There are so many different types of properties and there are so many different areas to invest in. There is also so much information that you can look at to work out where you want to invest. So how do you know if a property is a good investment or not?
There are many things that you can do in order to ensure that the investment you buy is going to be a good investment and that it is not going to be one of those that just doesn’t go up in value, doesn’t change, and just loses you money. That’s what we don’t want.
So how do we ensure that the property we buy is going to be a good investment? Now I can’t give you all the answers and I can’t give you some financial advice.
Well my tips are:
- Know your success criteria first
So many people go into property investing without actually knowing what the outcome should be.
For me, financial success in property investments is about getting more out than I put in. I calculate on getting at least 1% of the buying price in yearly rental income. That way I know that I have a positive cashflow. My criteria of success are probably going to be different to yours but that’s not important…the important thing is to get down on paper what exactly is your success criteria is on a given property.
Whatever it might be, set your financial goals first, because then you can assess property investments based on your financial goals and if a property is not going to move you towards your financial goals then you can avoid it. Or you’re comparing two properties and one moves you towards your financial goals faster or with less risk, then you can assess those 2 deals so much easier.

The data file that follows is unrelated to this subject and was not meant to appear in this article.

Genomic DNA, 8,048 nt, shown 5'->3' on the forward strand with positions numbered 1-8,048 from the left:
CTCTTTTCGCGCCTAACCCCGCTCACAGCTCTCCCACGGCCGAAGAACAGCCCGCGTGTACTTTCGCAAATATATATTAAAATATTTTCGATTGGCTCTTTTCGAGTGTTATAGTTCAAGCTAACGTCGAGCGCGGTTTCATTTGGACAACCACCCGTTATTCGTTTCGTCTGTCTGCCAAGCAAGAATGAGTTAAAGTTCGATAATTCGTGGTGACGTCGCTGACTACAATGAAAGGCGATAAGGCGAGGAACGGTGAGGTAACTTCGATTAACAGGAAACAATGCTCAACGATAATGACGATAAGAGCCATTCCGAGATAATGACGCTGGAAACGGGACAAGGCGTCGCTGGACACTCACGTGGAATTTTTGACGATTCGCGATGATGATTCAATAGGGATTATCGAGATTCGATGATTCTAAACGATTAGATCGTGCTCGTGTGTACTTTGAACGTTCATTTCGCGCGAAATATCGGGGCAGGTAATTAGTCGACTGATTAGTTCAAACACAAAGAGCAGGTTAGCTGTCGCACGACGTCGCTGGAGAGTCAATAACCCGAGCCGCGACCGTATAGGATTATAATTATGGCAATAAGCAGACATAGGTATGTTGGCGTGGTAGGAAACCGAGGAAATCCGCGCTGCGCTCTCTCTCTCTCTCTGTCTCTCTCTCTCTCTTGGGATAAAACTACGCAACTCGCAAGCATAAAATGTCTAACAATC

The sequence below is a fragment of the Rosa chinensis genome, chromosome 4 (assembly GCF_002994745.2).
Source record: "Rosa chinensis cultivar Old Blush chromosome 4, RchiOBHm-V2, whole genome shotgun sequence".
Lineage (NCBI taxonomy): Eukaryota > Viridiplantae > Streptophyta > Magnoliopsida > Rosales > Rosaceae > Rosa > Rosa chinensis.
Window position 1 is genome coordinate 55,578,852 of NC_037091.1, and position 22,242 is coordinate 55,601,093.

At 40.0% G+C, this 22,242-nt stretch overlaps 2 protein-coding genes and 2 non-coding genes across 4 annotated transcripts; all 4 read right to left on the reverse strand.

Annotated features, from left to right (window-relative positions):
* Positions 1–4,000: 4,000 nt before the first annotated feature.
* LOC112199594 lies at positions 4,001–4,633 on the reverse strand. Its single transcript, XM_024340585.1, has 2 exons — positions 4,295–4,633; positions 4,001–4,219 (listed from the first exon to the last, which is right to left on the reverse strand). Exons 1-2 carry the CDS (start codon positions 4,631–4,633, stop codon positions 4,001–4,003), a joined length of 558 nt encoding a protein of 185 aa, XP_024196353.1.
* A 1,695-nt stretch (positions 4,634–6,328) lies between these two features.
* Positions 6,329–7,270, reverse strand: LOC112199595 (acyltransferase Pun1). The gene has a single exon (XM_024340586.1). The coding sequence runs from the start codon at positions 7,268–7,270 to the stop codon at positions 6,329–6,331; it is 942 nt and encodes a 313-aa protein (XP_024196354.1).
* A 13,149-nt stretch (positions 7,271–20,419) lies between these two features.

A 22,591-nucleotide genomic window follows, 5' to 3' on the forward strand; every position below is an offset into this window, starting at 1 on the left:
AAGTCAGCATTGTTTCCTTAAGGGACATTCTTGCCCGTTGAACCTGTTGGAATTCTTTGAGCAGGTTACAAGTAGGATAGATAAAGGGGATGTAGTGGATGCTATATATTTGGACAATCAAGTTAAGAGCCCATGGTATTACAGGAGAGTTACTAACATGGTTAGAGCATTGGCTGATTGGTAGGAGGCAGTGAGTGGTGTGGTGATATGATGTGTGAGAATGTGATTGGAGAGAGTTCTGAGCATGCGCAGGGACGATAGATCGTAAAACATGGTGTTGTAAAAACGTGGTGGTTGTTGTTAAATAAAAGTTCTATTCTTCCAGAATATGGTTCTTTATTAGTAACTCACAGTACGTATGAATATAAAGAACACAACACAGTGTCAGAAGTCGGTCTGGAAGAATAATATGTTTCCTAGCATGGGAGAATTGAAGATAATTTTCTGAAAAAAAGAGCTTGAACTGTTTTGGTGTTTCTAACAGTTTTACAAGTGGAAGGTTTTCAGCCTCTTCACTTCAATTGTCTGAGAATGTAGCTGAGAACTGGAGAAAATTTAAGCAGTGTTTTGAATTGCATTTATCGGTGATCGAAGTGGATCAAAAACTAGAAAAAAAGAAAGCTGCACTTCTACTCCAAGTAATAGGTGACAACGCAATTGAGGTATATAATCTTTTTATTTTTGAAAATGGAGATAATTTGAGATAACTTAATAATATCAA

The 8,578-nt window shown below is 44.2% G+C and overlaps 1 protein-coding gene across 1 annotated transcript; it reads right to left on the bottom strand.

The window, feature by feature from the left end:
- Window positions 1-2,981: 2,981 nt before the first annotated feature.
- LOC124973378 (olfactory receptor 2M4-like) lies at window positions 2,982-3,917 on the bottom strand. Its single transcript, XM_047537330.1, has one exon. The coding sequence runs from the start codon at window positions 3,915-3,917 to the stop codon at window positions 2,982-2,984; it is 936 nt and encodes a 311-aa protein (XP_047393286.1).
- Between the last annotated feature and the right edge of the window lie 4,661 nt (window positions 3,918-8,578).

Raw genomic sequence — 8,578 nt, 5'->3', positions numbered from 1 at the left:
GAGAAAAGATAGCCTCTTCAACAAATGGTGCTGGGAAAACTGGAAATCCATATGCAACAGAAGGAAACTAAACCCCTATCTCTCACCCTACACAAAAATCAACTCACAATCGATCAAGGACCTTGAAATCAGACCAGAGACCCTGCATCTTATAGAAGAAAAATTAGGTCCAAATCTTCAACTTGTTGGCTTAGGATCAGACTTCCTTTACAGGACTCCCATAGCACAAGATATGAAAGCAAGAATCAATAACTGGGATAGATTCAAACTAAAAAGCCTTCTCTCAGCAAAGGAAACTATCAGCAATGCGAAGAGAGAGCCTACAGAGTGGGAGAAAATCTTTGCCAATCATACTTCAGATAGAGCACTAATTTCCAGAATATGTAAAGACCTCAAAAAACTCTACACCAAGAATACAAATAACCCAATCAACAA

- Analyse cash flow before capital growth expectations
Tip #2 is to analyse cash flow before capital growth expectations. What I recommend is that before you go into any property is that you analyse the potential cash flow of that property. You can invest in negatively geared property or you can invest in positively geared property. It doesn’t matter what you choose – but you need to know or at least analyse the cash flow before you purchase the property.
How much is it going to cost you or how much is it going to pay you and are you happy with that?
The reason this is so important is you can begin to look at what cash on cash returns you want, and if you’re losing money well then you need to look at the area.
How much is it going to grow by? is it going to offset that loss in money?
If it is actually going to make you money well then you can look at how much is this property is paying you, do you even need the property to grow in order to achieve the financial goals that you want for this particular property?
- Look at key indicators in the area
You want to look at things like population or tourism growth or decline. You want to look at the economy and whether the economy is growing because good economies mean people are going to move into the area. If there are jobs, then people will move to fill those jobs.
You might also want to look at the type of housing. What type of places people want to live in, is it apartments, detached or semi-detached and is it two bedrooms, 3 bedrooms, 4 bedrooms, etc.